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B2B Marketing

Marketing Innovation & Belonging

One of the biggest hurdles with marketing innovation today is getting a better advertisement out there. Yet it really isn’t all about making a bigger, better, flashier ad to attract customers — it’s about getting people’s attention to be part of a product. It’s all about belonging.

The Dilemma

The modern advertisement often has something silly, humorous, or outrageous to say to get the attention of customers. Part of marketing innovation seems to be doing things bigger and brighter in order to get people attracted to a brand. However, the problem with this is that every brand is doing it, and they’re all trying to top one another. This is the equivalent of fifty people all gathering on one street corner with bullhorns, each shouting out a different message to passers-by. When that happens, the people who should be getting the specific brand message wind up filtering out all the noise — and the target audience isn’t reached.

The Solution

The marketing innovation needed to combat this idea of modern noise, and doing things bigger and better all the time is a quiet solution.

The answer is leading marketing campaigns by encouraging a sense of belonging to the brand being advertised. For example, the Pepsi “Refresh Everything” campaign decided to abandon expensive marketing ploys for the option of donating money to community charities. By doing good for the general public, they also gave people a chance to “come in to the fold” by posting their charities on their website, and encouraging people to donate as they saw fit. By revamping themselves as a company with responsibility to the worldwide community, people started feeling as though they belonged to something.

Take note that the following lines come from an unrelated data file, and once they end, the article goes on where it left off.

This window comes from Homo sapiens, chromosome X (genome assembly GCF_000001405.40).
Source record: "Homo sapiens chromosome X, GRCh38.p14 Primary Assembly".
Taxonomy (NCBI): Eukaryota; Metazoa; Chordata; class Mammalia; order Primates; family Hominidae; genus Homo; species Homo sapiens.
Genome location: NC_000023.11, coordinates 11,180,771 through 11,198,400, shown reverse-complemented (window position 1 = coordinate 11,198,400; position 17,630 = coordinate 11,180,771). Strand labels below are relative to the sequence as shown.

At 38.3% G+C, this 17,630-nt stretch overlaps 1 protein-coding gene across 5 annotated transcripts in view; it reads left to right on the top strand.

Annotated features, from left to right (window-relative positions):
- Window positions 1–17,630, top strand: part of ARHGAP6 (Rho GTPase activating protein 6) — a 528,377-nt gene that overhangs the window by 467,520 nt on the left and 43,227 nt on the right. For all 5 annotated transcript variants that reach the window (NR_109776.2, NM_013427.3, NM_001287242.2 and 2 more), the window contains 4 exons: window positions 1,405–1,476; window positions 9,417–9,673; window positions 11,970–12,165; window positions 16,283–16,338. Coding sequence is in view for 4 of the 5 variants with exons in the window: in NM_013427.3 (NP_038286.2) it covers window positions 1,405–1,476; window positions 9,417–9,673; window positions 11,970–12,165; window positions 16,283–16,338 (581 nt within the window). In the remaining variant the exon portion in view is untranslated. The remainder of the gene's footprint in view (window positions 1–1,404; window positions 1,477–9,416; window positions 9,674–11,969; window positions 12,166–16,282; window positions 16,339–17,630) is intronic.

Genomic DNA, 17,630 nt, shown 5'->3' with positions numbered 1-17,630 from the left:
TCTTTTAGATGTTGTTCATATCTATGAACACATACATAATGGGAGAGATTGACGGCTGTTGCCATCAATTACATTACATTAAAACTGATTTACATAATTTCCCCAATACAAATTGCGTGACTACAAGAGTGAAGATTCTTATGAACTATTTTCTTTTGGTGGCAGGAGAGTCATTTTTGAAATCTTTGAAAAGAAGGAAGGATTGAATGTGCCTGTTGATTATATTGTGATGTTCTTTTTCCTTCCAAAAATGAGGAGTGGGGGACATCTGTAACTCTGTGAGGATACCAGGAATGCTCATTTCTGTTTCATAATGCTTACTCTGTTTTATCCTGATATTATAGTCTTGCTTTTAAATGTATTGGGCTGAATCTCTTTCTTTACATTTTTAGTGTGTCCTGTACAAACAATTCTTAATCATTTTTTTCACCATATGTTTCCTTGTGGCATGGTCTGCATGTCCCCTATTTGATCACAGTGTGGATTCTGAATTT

It is in this sense — the sense of belonging — where marketing innovation kicks in — to bring people into being part of something greater than themselves. If people feel a corporation wants to be part of their community, then they will often reciprocate such feelings. This then increases brand loyalty, as a member of a “tribe” will almost always be loyal to his or her own people.

Essentially, a good marketing innovation strategy breaks down to three key concepts:

  • Being part of a group, encouraging a sense of belonging.
  • Taking action in the community as a whole to demonstrate the brand’s loyalty to the public.
  • Publishing and displaying the results of being part of that community for all of its positive effects.

Marketing innovation these days needs to be done on a person-to-person basis. The flashy, bullhorn method has made many markets tired and worn out, and they’re just not buying in to the press. However, a good campaign that raises awareness on how a corporation is participating in the community as a whole strikes an emotional chord with audiences. These audiences are more likely, then, to give back emotionally. This giving back comes out in attracting new customers, as well as keeping old customers coming back for more.


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